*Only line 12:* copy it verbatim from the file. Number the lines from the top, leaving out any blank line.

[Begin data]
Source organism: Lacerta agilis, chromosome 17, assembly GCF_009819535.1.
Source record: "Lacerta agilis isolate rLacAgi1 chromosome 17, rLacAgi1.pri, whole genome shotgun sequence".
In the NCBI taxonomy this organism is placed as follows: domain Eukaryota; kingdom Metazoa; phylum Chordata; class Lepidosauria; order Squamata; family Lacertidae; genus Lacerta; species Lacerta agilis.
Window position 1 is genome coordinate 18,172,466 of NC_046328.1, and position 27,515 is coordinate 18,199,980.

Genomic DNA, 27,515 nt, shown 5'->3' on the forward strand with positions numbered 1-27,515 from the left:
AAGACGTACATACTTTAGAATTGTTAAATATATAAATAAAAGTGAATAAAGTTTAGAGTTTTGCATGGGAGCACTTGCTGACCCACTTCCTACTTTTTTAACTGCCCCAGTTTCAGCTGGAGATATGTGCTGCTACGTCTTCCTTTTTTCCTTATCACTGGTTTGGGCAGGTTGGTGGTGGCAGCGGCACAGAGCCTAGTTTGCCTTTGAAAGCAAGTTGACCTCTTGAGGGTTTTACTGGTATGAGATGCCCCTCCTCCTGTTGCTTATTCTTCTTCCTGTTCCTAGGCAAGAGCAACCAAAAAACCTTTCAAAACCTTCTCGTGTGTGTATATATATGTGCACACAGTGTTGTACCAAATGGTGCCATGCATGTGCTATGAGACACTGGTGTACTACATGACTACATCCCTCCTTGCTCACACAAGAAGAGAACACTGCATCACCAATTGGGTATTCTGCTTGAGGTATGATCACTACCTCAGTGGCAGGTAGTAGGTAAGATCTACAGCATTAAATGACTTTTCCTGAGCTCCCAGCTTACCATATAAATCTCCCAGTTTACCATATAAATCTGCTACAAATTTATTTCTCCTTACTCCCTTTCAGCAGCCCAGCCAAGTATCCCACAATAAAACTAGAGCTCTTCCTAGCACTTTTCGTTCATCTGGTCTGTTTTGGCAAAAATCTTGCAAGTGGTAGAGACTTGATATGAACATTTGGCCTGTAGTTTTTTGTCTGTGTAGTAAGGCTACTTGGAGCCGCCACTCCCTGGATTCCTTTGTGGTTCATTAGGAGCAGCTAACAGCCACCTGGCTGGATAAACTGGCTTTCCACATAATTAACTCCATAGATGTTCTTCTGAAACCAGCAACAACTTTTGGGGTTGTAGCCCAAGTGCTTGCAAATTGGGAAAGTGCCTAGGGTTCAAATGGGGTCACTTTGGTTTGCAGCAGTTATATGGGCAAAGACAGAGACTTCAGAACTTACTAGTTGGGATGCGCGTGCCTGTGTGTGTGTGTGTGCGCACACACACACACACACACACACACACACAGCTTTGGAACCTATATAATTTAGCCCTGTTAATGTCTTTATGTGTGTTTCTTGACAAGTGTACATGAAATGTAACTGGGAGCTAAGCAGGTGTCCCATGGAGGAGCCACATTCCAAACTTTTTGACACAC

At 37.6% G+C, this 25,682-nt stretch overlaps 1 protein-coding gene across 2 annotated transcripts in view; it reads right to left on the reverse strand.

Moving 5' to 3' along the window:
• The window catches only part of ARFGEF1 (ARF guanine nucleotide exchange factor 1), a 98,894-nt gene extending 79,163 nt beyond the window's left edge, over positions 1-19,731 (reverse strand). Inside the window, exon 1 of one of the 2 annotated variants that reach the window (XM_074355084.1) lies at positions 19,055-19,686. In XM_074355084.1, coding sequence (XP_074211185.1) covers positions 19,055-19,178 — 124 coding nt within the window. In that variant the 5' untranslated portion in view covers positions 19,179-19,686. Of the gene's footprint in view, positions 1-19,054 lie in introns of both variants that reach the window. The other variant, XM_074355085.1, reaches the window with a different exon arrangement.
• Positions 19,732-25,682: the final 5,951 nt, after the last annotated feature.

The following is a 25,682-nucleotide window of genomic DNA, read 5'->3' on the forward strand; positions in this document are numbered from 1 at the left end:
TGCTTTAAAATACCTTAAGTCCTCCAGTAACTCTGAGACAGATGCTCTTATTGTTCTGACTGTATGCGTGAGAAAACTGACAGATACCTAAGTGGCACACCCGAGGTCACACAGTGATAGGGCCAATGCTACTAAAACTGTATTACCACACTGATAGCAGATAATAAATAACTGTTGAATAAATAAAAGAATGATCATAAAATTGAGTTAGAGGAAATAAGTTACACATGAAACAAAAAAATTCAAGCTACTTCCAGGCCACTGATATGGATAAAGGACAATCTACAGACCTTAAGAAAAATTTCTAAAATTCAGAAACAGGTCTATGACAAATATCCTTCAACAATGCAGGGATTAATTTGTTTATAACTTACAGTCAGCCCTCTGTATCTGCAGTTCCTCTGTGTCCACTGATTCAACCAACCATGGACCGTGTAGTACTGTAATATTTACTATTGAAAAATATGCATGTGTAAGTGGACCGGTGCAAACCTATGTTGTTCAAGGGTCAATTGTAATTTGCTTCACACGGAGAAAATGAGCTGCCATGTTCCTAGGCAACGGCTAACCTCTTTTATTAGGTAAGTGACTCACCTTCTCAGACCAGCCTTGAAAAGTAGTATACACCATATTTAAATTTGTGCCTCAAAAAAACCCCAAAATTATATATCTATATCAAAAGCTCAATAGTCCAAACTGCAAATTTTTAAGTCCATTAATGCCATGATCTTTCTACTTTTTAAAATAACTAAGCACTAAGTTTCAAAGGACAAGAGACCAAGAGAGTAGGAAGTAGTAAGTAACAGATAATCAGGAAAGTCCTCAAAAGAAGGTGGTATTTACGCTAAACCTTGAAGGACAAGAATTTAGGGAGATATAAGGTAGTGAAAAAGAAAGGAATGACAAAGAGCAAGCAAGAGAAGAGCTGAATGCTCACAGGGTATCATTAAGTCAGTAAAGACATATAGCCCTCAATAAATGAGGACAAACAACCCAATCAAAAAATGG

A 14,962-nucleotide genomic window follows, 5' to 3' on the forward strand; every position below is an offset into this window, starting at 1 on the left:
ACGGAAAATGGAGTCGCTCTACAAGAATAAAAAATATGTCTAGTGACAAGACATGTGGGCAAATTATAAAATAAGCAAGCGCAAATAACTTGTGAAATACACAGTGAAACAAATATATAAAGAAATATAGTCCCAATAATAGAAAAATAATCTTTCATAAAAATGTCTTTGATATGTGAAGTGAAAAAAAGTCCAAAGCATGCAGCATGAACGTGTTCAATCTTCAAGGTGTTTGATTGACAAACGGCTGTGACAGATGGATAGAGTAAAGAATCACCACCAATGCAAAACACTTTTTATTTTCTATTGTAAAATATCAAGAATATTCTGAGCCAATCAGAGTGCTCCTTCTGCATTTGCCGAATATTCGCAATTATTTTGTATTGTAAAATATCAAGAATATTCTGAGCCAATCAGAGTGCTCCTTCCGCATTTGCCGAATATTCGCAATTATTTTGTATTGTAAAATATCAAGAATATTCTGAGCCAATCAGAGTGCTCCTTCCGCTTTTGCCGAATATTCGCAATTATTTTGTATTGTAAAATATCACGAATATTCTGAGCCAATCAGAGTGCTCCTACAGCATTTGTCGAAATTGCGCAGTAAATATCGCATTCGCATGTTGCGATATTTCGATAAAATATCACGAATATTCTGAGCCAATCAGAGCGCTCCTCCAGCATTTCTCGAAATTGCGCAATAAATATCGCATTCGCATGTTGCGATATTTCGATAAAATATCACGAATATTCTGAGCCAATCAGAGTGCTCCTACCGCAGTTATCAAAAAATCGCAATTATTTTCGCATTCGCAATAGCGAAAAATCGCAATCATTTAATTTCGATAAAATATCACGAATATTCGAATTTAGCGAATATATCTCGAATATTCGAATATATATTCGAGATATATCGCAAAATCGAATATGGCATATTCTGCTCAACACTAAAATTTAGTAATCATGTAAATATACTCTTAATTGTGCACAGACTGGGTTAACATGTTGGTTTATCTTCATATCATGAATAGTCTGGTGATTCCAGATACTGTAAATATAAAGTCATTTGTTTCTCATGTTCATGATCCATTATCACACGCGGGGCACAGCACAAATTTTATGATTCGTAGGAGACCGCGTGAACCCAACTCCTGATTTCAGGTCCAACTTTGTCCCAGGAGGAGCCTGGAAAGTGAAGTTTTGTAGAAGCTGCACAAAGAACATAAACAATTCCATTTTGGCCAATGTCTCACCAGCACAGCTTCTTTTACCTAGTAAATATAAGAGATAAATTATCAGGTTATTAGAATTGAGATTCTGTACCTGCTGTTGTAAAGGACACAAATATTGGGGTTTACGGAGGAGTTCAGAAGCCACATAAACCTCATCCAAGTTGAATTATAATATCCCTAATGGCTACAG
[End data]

TGCTTTAAAATACCTTAAGTCCTCCAGTAACTCTGAGACAGATGCTCTTATTGTTCTGACTGTATGCGTGAGAAAACTGACAGATACCTAAGTGGCACACCCGAGGTCACACAGTGATAGGGCCAATGCTACTAAAACTGTATTACCACACTGATAGCAGATAATAAATAACTGTTGAATAAATAAAAGAATGATCATAAAATTGAGTTAGAGGAAATAAGTTACACATGAAACAAAAAAATTCAAGCTACTTCCAGGCCACTGATATGGATAAAGGACAATCTACAGACCTTAAGAAAAATTTCTAAAATTCAGAAACAGGTCTATGACAAATATCCTTCAACAATGCAGGGATTAATTTGTTTATAACTTACAGTCAGCCCTCTGTATCTGCAGTTCCTCTGTGTCCACTGATTCAACCAACCATGGACCGTGTAGTACTGTAATATTTACTATTGAAAAATATGCATGTGTAAGTGGACCGGTGCAAACCTATGTTGTTCAAGGGTCAATTGTAATTTGCTTCACACGGAGAAAATGAGCTGCCATGTTCCTAGGCAACGGCTAACCTCTTTTATTAGGTAAGTGACTCACCTTCTCAGACCAGCCTTGAAAAGTAGTATACACCATATTTAAATTTGTGCCTCAAAAAAACCCCAAAATTATATATCTATATCAAAAGCTCAATAGTCCAAACTGCAAATTTTTAAGTCCATTAATGCCATGATCTTTCTACTTTTTAAAATAACTAAGCACTAAGTTTCAAAGGACAAGAGACCAAGAGAGTAGGAAGTAGTAAGTAACAGATAATCAGGAAAGTCCTCAAAAGAAGGTGGTATTTACGCTAAACCTTGAAGGACAAGAATTTAGGGAGATATAAGGTAGTGAAAAAGAAAGGAATGACAAAGAGCAAGCAAGAGAAGAGCTGAATGCTCACAGGGTATCATTAAGTCAGTAAAGACATATAGCCCTCAATAAATGAGGACAAACAACCCAATCAAAAAATGG